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either got buspirone by itself, or a placebo. Patients took the drugs for six weeks. There was no direct comparison to one of the big SSRI drugs, like paroxetine (Paxil) or sertraline (Zoloft).
Even without that comparison, there was a lot of interest in Fava’s presentation last week at the NCDEU meeting because “it was so surprisingly effective,” he says.
We first wrote about BrainCells back in December, describing how it was built on research that says if you can stimulate new neurons that grow, migrate, differentiate, and survive in the brain, you may help fight off lots of mental disorders.
I followed up after the latest clinical trial data with BrainCells CEO Jim Schoeneck. The company discovered this unusual combination of drugs based on screening them in a lab dish full of human neural stem cells, Schoeneck says. These drugs caused the cells to proliferate and differentiate into neurons. Then they tried the same drugs in animals and found the same thing, Schoeneck says.
BrainCells hypothesizes that its drug is working because it stimulates growth of neurons, although it can’t say with certainty this is why BCI-952 helped people with depression. To prove that connection, you’d need to slice open people’s brains and run experiments on the tissues. As you might imagine, that won’t fly at the ethics board. Noninvasive brain imaging technologies at the moment don’t quite have the ability to see new cells growing, although BrainCells is collaborating with researchers at Columbia University on improving the imaging.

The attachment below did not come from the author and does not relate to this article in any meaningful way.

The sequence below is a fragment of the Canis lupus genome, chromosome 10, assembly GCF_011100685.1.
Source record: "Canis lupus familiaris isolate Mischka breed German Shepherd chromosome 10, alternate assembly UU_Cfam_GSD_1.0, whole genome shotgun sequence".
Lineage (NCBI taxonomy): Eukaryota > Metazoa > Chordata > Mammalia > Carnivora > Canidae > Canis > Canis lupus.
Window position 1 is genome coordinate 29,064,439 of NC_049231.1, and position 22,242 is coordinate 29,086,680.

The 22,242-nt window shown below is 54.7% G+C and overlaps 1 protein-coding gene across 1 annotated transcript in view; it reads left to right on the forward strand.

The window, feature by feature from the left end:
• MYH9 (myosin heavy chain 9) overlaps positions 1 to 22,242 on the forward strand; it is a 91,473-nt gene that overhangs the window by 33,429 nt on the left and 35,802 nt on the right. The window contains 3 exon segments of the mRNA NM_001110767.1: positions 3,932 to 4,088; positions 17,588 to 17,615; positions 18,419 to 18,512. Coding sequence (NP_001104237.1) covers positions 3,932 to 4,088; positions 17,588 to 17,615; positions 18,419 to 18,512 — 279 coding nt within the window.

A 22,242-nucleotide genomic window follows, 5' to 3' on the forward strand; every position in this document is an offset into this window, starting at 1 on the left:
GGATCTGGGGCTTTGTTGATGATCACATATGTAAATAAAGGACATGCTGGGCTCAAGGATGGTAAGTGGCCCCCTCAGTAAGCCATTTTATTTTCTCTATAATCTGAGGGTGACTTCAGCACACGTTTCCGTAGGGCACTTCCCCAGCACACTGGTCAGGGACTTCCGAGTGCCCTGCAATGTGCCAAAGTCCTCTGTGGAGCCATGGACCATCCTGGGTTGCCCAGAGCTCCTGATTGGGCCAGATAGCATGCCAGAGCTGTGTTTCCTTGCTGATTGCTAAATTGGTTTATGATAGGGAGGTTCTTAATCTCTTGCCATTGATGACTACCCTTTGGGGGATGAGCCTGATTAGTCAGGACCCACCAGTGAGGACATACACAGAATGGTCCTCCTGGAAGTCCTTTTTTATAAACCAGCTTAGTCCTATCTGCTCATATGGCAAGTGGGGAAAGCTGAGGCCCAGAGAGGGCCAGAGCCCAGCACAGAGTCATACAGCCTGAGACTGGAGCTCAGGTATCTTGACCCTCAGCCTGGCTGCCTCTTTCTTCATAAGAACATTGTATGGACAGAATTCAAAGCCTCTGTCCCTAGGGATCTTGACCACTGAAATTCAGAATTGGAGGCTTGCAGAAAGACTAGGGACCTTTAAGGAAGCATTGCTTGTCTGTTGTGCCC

Promising as the data is, BrainCells isn’t nearly ready to plow ahead into the final stage of clinical trials. This 142-patient study involved giving people separate pills of buspirone and melatonin, and the company wants to make its own proprietary formulation in a pill or capsule that will simplify dosing, Schoeneck says.
Once it makes the new formulation, then BrainCells will probably run another Phase II clinical trial to measure effectiveness again, Schoeneck says. The company might also form a partnership to continue developing the drug, since BrainCells got a few inquiries “within minutes” after Fava’s presentation, Schoeneck says.
The finish line for developing this drug is still so far out as to be unmentionable, but the clinical trial result gave Schoeneck a little extra energy the day we talked by phone. “This is one where I wish I had a video phone so you could see me smiling,” he says. “This is really important news for the company.”
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